Teaching the Invisibles by Jack Seeker
Chapter 7 excerpt
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The meetings of August, or let’s make fun of the teachers
Mr. Seeker or Ms. Karlowitz, Mr. Garcia, Ms. Jackson…teachers love being called Mr. or Ms. It makes it seem we’re automatically running the place. Actually we need to be called that otherwise the kids would never listen to us, but that’s not to say we still haven’t been bestowed with a status promotion in society. Teachers are probably right below doctors, lawyers and college professors, and even with policemen and firemen. Other jobs, even though they pay five to ten times more, don’t confer that professional halo. Sales manager, Chief Finance Officer, etc. just reek of boredom and not doing a damn thing to help mankind. So yeah, it’s kind of nice to be kicked up a station when you get your first job. And if it’s party chatter you want, mention you teach, and the people whose mothers were teachers, or thought about becoming one, or are wondering what it is like in the bad neighborhoods, stay and talk to you for a few minutes more.
During the summer I go to job fairs and see that they’re absolutely useless. I apply for substitute teaching jobs on the theory that after being in a school for a year they’ll hire you. Student teachers have the best crack at a job at the school they taught at, except in my case, I lost that opportunity as soon as I met my illustrious supervising teachers.
Then two days before teachers are to report I get called in for an interview. The next day, I’m told I have the job teaching freshman and sophomore English, and I’m to come in on Monday. It’s not as disorganized as it sounds. The school doesn’t know exactly how many students it will have until then. Inner city schools have a lot of families on the move between apartments, parents just getting around to signing their kids up, and kids just arriving back from staying in Mexico. During the interview the Assistant Principal asks me what my philosophy of teaching is. My answer rattles on like a military procurement order stuffed with all the jargon I can throw in. He glances down at the table with a look that says, “Oh yeah, a new teacher, he doesn’t know what the fuck he’s talking about it.” I get the feeling I’m hanging onto a branch over a set of rapids and I’m about to slip off.
I mention my added maturity and wisdom versus a fresh out of school type. I bring up my skill set as a professional writer and my high GPA. Nothing sways him. On the way out, for small talk, I ask him if he has any children. He finally gets a little energy. He has two young ones under ten. He asks me if I have kids, and I say I have one in high school and one in his mid-twenties. This seems of interest to him, but I still leave with an oh-well attitude.
So when he called saying I got the job I was surprised. I asked why I got chosen from the other candidates. My winning attribute is having raised two teenagers. I know how to handle them. They’re not looking for thorough knowledge of the subject. They’re looking for someone, anyone, who can control these kids. I gird my loins, but I’m still relieved I have a job. I can start paying back my student loans.
To share my good news, I call friends from my education classes but stop after the first few calls. I’m the only one who has gotten a job and that’s because I can also teach English. People certified in history aren’t getting hired. (I later learn teachers are perpetually in night or summer school getting earning raises by getting higher degrees, mostly in education.)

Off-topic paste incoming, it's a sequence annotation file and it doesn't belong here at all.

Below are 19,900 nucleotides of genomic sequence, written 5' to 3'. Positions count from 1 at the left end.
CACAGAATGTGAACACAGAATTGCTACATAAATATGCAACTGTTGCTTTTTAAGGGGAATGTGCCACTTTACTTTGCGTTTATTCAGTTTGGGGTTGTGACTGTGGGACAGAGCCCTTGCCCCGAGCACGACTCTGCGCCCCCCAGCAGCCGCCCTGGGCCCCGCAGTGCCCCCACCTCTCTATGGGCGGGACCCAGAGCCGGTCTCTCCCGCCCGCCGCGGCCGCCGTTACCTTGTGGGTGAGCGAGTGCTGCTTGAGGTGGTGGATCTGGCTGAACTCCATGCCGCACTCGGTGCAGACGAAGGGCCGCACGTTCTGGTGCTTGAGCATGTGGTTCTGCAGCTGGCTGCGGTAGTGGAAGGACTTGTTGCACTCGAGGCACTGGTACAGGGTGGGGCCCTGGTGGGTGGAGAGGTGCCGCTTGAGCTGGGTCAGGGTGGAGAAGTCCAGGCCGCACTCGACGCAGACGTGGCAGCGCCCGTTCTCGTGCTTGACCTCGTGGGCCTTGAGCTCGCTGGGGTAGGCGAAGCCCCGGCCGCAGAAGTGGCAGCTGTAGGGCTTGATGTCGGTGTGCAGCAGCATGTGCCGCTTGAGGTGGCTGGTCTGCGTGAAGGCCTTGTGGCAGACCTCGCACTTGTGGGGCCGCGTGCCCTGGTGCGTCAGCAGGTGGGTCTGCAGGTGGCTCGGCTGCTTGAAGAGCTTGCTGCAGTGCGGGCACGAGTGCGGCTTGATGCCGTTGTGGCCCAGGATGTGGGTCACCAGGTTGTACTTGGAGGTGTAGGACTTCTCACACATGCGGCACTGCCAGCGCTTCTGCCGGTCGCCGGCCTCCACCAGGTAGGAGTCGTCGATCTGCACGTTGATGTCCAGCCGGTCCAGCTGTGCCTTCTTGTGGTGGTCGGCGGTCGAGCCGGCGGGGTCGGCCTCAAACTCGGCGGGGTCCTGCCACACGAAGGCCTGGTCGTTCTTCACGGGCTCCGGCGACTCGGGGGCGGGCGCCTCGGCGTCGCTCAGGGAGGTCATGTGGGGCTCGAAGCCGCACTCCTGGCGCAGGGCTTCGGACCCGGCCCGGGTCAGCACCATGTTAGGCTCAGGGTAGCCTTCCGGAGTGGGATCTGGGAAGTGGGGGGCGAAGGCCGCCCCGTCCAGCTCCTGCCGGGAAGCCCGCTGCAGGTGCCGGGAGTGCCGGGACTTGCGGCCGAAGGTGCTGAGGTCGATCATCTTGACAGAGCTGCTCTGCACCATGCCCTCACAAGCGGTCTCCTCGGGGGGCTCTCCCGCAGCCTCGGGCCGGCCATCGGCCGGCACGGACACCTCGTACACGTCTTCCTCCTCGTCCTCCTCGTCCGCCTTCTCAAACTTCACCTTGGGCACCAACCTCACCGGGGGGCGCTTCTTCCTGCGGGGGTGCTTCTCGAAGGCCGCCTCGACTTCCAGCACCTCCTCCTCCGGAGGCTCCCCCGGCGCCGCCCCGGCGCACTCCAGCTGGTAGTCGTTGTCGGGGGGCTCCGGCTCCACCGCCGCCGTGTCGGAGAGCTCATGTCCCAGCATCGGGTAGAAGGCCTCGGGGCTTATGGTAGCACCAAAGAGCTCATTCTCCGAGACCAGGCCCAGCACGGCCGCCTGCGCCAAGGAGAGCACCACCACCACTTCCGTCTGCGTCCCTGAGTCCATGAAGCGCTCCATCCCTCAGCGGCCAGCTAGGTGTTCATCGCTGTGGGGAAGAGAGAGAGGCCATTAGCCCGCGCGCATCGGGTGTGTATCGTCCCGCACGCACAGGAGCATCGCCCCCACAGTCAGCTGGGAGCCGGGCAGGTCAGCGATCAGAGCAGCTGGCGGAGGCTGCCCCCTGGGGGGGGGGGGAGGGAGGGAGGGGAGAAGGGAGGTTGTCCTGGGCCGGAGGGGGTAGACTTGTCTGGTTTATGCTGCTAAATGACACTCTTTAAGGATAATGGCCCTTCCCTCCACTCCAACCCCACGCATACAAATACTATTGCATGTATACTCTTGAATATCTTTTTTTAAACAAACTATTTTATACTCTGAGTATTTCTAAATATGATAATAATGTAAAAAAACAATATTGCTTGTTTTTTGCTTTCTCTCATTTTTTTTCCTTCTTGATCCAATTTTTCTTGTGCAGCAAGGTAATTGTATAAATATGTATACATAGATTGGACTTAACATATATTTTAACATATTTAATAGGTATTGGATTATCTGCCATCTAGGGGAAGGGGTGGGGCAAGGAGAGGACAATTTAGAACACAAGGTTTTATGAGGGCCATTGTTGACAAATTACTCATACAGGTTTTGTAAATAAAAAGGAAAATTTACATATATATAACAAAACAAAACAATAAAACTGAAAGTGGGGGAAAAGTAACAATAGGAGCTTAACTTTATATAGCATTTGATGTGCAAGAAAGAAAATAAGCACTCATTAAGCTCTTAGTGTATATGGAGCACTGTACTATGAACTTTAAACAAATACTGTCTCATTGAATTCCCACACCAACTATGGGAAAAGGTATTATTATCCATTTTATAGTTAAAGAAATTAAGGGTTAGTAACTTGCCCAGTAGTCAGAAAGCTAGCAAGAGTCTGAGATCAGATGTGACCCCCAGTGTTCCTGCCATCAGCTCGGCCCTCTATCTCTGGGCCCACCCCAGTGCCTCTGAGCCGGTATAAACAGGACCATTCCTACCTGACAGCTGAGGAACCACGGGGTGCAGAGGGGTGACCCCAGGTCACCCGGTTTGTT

While it’s a relief to get a job, I also know this school is way too similar to the one I student taught at. Teaching here was going to be a challenge.
It’s been said an inner city teacher walks a narrow beam between hope and despair, and that it’s far too easy to fall off into despair. So imagine what it’s like to be in a classroom where you’re losing heart only to have your bosses lay into you after that. Gee, 50% of teachers leave within five years. Guess they weren’t cut out for it.
One thoughtful teacher says he has to work hard to know if what he’s doing is sinking in. He’s constantly reevaluating his lessons to see if there are better ways to reach his students, and he feels any good instructor has this doubt all the time because students change over the years. But don’t, whatever you do, bring this up anywhere near a school zone. It’ll mean you’re not self-confident and at most probably incompetent. What do you mean you don’t know if you’re reaching your students? You damn well better know or our ACT scores are going to be shit.
So if you have a real talent for the vocation, are used to being the only motivated person in your half of the building, and don’t mind being called a motherfucker by 8:30 am, you might just have what it takes.
I worked with one such teacher, Renee, who had career switched from insurance and could devise lesson plans that were as wonderful and poetic as the literature she taught. I stole her stuff whenever I could.
Once, while I was photocopying pages of Vocabulary Roots, because once you know a Latin or Greek root you can divine the meanings of the fifty words that spring from it like the little Greek gods that popped out of Zeus’s head, she came up and told me how she was teaching vocabulary.
“I’ve got a great new word game I’m playing with my kids, and they can’t leave it alone. They’re so into it they’re bringing in words from their other classes. They’ve brought in your sheets on Latin and Greek roots and they’re using those too. They’re even competing with each other! So I’m having them play for prizes like candy bars.”
“Well, great,” I said, “That’ll help them remember the words they’re getting from me better.”
Renee made this little look and then glanced down at the floor. It was clear she didn’t think too highly of my learn-the-roots method, and she was right. She knew how to reach our kind of student. Learning roots is how they teach vocabulary out in the burbs we both grew up in, and it’s still a highly recommended way to do it. But games for kids from this income level are not only needed, they’re indispensable, crucial, and vital. Any other way of teaching is a deal breaker. Anything that has them learning in spite of themselves is teaching excellence at its zenith.
“So, hey, how did you come up with this idea?” I asked, and I wasn’t being polite, I really did want to know.